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March 6, 2019 8:33 AM   Subscribe

That is a lot of rope. I had no idea it came in that much length.
posted by pashdown at 8:53 AM on March 6, 2019 [8 favorites]

The first and only time I rappelled was into a cave near Yosemite. I loved it and then when we saw El Capitan the next day, my first thought was how awesome a rappel that would be.
posted by soelo at 8:54 AM on March 6, 2019

That's very cool, I've never seen a rope that long, it must be 3,600 ft? It must cost a fortune!

20 years ago I used to rappel out of helicopters with army, doing shows in the the summer and such, usually on a 120ft rope, even got to rappel from the inside roof of the Olympic Stadium onto the visiting team's dugout. The equipment then was so primitive, a hand made Swiss seat, two static ropes, a beaner and enough friction on your glove that anything more than 200 ft would end in pain. Being military we used to go for speed, many of us would wait until the last second to slow down and one friend named Bourne got nicknamed "Airbourne" after he failed to stop and literally bounced on the tarmac. Still walks stiff to this day.
posted by furtive at 8:58 AM on March 6, 2019 [5 favorites]

Wow. That was the most boring thing that sounded exciting I've seen this week.
posted by Tell Me No Lies at 9:00 AM on March 6, 2019 [26 favorites]

Personally, I appreciate it more for its deliberate pace, lack of extreme guitar shredding, and absence of energy drink branding.
posted by Atom Eyes at 9:10 AM on March 6, 2019 [11 favorites]

this is how i feel when i try to climb down a ladder, weird how this guy didn't shake or cry tho
posted by Foci for Analysis at 9:11 AM on March 6, 2019 [8 favorites]

Huh. Came expecting nerve-wracking-high-speed-plummet-while-bouncing-off-cliff-face-like-in-the-movies. Was surprisingly soothed by slow-hanging-decent-while-enjoying-the-magnificent-view. Cool!
posted by Thorzdad at 9:30 AM on March 6, 2019 [2 favorites]

that's very cool, I've never seen a rope that long, it must be 3,600 ft? It must cost a fortune!

If you think it cost a lot, think how much it weighs. And that weight had to be hauled to the top of El Cap, too, along with the rest of their gear.

I wish they had included in the video letting that rope down the face before they started, and then coiling it afterward. You couldn't just shake that thing to get a knot out. Rope management with that much length has to be a particular learned skill.
posted by barchan at 9:32 AM on March 6, 2019 [9 favorites]

What's the point here? Seems you could have accomplished the same with a parachute and way less time, money and effort.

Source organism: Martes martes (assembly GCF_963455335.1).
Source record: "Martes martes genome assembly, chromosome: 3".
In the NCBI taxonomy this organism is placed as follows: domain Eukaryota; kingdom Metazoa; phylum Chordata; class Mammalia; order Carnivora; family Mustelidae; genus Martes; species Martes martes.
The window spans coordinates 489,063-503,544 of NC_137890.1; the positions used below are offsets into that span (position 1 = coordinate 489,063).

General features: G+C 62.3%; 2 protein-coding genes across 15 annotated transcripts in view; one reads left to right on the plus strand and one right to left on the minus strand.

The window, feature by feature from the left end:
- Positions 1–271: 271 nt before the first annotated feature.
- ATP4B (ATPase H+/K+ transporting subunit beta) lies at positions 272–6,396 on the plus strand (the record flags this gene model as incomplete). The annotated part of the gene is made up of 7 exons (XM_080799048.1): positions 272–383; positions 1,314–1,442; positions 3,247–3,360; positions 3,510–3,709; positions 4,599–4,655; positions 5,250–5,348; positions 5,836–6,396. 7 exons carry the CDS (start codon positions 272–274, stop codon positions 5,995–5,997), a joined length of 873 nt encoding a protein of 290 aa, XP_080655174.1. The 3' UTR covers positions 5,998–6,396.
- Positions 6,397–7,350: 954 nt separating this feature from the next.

posted by allkindsoftime at 9:50 AM on March 6, 2019

I found it both boring and terrifying
posted by supermedusa at 9:50 AM on March 6, 2019 [3 favorites]

Yeah, I never said it was exciting. I found it soothing and beautiful.
posted by bondcliff at 9:55 AM on March 6, 2019 [2 favorites]

From the comments: it's 3000' of 11mm nylon line from PMI Rope, it costs about $.70 a foot & weighs over 200 lbs.
posted by gyusan at 10:09 AM on March 6, 2019 [2 favorites]

(climber here) I kept freaking the f. out when he took his hand off the brake end of the rope (below the device). I know how much weight there is under him with 1000m of static line, and the device is specific to long rappels, but still. Don't. Take. Your. Hand. Off. The. Brake.

It must have been a production just to set up the rope. In a normal climbing scenario you yell "ROPE!" to tell (ask, really) the people below that a rope is about to drop from above. That wouldn't be possible here. They (hopefully) had to do a lot of coordination work just to make sure that setting up the rope wouldn't interfere with ascending parties.

Nice to see all that stone close-up.
posted by Dashy at 10:17 AM on March 6, 2019 [2 favorites]

Speaking as a climber, rappelling is the most tedious and boring part of climbing but unless there is a walk-off you’re stuck doing a lot of them and the maximum rappel length is about 70 meters and usually a lot less. Plus you spend most of your time worrying about your rope getting stuck when you pull it which is a major PITA.
posted by misterpatrick at 10:19 AM on March 6, 2019 [1 favorite]

Thorzdad, swinging around and bouncing results in rubbing the rope up at the top where it's attached (remember the taped-off box of padding?). You do NOT want to rub a weighted rope 300x against a sharp thing or any rough edge of rock. It would accelerate your descent unnecessarily.
posted by Dashy at 10:19 AM on March 6, 2019 [1 favorite]

Yeah, I'm sure this is his first time rappelling.
posted by Flashman at 10:20 AM on March 6, 2019

How do you retrieve the rope and all the other hardware when everyone makes it back down the cliff?
posted by backseatpilot at 10:24 AM on March 6, 2019

For most rappels, you thread a 200' rope through fixed equipment (bolts, or webbing around a tree with a rappel ring), and you pull your rope through once you're at the next stance below or the bottom. In this manner you rappel at most 100' in one step.

Here they broke down their own equipment and either used the normal procedure to rappel >20 sections down the cliff, or they walked down. The normal descent from El Cap is to hike down the East Ledges, which itself has a few short rappels on it to get down stuff that's too steep to hike.
posted by Dashy at 10:29 AM on March 6, 2019

(or you have two normal 200' ropes and tie them together, so you rappel at most 200' in one section)
posted by Dashy at 10:32 AM on March 6, 2019

I was amazed (and the guy rappelling said as much at the bottom) that they found a place to rappel from where he was able to hang free of the wall the entire way. Admittedly I don't know the layout of El Cap very well but I'd have assumed he'd run into a slab at some point on the way down.
posted by bondcliff at 10:44 AM on March 6, 2019

Negatronic, Ghostrider. 16 seconds is all I lasted.
posted by ob1quixote at 11:09 AM on March 6, 2019 [1 favorite]

Which is to say, too scary for me.
posted by ob1quixote at 11:10 AM on March 6, 2019

If the boredom doesn't get you, there is always the gravity of the situation. I could barely watch the getting ready, part, with the mini ledge on the edge of yonder.
posted by Oyéah at 11:18 AM on March 6, 2019

Came expecting nerve-wracking-high-speed-plummet-while-bouncing-off-cliff-face-like-in-the-movies.

Also expected them to say “hut...hut...hut...” all the way down.

Good story about an even longer rappel (giving some idea of the technical and logistical difficulties involved) is here.
posted by TedW at 11:23 AM on March 6, 2019 [1 favorite]